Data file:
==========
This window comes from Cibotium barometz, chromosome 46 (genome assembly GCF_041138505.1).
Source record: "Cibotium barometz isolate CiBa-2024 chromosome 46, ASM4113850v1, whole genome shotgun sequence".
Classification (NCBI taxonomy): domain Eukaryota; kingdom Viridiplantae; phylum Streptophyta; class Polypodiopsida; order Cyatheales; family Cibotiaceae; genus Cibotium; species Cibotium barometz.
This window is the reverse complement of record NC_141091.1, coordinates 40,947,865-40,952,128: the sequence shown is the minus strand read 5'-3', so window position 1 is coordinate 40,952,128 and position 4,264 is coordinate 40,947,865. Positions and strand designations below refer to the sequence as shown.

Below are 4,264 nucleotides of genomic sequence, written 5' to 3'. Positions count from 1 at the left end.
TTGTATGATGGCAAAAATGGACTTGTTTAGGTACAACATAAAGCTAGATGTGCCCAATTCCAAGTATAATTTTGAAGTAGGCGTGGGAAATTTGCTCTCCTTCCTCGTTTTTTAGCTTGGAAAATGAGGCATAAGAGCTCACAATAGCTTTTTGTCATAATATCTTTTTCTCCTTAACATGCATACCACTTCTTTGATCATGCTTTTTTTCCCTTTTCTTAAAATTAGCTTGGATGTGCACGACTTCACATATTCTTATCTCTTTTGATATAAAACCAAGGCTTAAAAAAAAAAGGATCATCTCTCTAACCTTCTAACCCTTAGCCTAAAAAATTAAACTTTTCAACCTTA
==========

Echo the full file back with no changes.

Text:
This window comes from Cibotium barometz, chromosome 46 (genome assembly GCF_041138505.1).
Source record: "Cibotium barometz isolate CiBa-2024 chromosome 46, ASM4113850v1, whole genome shotgun sequence".
Classification (NCBI taxonomy): domain Eukaryota; kingdom Viridiplantae; phylum Streptophyta; class Polypodiopsida; order Cyatheales; family Cibotiaceae; genus Cibotium; species Cibotium barometz.
This window is the reverse complement of record NC_141091.1, coordinates 40,947,865-40,952,128: the sequence shown is the minus strand read 5'-3', so window position 1 is coordinate 40,952,128 and position 4,264 is coordinate 40,947,865. Positions and strand designations below refer to the sequence as shown.

Below are 4,264 nucleotides of genomic sequence, written 5' to 3'. Positions count from 1 at the left end.
TTGTATGATGGCAAAAATGGACTTGTTTAGGTACAACATAAAGCTAGATGTGCCCAATTCCAAGTATAATTTTGAAGTAGGCGTGGGAAATTTGCTCTCCTTCCTCGTTTTTTAGCTTGGAAAATGAGGCATAAGAGCTCACAATAGCTTTTTGTCATAATATCTTTTTCTCCTTAACATGCATACCACTTCTTTGATCATGCTTTTTTTCCCTTTTCTTAAAATTAGCTTGGATGTGCACGACTTCACATATTCTTATCTCTTTTGATATAAAACCAAGGCTTAAAAAAAAAAGGATCATCTCTCTAACCTTCTAACCCTTAGCCTAAAAAATTAAACTTTTCAACCTTA